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North Hills students can earn college credits with welding course

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By Natalie Beneviat

Published: Wednesday, May 15, 2013, 5:12 p.m.

Students at North Hills Senior High School hoping to jump-start a career can take advantage of next year's new welding program, which also will allow them to earn tuition-free college course credits from the Community College of Allegheny County.

As part of the district's College in High School program, students in the 10th, 11th and 12th grades who take all three of the welding courses offered can earn a total of nine college credits from CCAC, said Matt Demharter, metal-technologies instructor at North Hills Senior High in Ross Township. They also will have completed half of the courses required for the community college's welding-certification program, he said.

All the courses will be offered at North Hills through its technology-education department and will get the students ahead on their welding career path. There is a demand for people who know the trade, Demharter said. The students must complete all three courses in high school for the opportunity to earn college credits.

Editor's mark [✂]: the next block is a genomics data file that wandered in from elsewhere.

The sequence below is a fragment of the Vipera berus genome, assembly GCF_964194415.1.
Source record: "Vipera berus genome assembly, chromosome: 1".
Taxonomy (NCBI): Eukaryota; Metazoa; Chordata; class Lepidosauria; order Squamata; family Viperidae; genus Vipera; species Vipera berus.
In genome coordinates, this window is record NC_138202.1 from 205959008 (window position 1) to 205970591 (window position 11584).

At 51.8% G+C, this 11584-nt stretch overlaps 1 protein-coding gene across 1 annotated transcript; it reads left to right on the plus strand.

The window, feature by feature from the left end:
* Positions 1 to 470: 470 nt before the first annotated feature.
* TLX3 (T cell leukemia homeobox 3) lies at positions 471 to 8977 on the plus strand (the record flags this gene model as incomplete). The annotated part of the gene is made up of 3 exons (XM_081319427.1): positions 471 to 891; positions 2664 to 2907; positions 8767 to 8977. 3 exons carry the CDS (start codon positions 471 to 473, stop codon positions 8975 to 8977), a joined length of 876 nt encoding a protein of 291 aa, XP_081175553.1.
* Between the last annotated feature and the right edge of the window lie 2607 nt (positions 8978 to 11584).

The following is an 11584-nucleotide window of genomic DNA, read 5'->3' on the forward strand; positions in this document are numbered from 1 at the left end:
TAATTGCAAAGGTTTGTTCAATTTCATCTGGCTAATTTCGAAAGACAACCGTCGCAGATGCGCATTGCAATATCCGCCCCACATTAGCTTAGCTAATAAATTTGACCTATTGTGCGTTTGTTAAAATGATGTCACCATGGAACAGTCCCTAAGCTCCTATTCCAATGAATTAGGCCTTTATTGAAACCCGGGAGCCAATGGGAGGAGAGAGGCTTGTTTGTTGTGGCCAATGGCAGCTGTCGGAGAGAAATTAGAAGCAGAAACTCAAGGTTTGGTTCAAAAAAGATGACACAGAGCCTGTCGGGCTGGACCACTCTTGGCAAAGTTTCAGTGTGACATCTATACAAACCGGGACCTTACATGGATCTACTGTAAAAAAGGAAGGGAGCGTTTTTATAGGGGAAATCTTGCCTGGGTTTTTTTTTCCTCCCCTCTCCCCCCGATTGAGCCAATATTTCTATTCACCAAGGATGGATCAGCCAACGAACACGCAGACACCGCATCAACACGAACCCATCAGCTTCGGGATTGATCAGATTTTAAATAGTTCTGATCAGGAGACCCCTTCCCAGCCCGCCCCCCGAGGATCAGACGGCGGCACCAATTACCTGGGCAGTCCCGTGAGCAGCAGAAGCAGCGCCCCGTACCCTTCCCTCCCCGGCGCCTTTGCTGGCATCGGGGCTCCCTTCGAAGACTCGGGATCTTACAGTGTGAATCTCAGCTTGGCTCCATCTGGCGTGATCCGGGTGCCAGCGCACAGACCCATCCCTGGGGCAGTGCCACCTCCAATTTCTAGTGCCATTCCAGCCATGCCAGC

“There's a growing trend, especially in western Pennsylvania, for a need of very specialized-trained individuals in welding,” said Demharter, 38, of Sarver in Butler County.

Students who take the three courses at North Hills will be eligible to take two American Welding Society certification tests upon high school graduation and will have the welding and fabrication skills necessary to enter the work force in an entry-level position, Demharter said.

Students who continue the program at CCAC will prepare to earn the higher-level welding certification as well, he said.

To earn the college course credits from CCAC, students must take at least one for-credit course at the community college after high school graduation, said Gretchen Mullin-Sawicki, dean of academic affairs at CCAC's North Campus in McCandless.

She said college officials often try to collaborate with those in local schools that might offer similar programs as a “community-outreach” effort and to prepare students for life after high school.

Whether it's in high school or college, getting certifications or degrees helps people along their career paths, the dean said.

“You need to have a good education to get a better job,” said Mullin-Sawicki, of Bellevue.

Demharter said welding certifications can lead to jobs working on railroads or gas lines or in the boiler-maker and steamfitting industries.

North Hills Senior High School Principal John Kreider, 45, of Ross Township, said this program will help put students on the “fast track” for starting a career after high school.

Once students start taking the courses, Demharter said, he expects the program to be quite popular.

“As soon as word gets out, we expect it to flourish,” he said.

Natalie Beneviat is a freelance writer for Trib Total Media.

 

 
 


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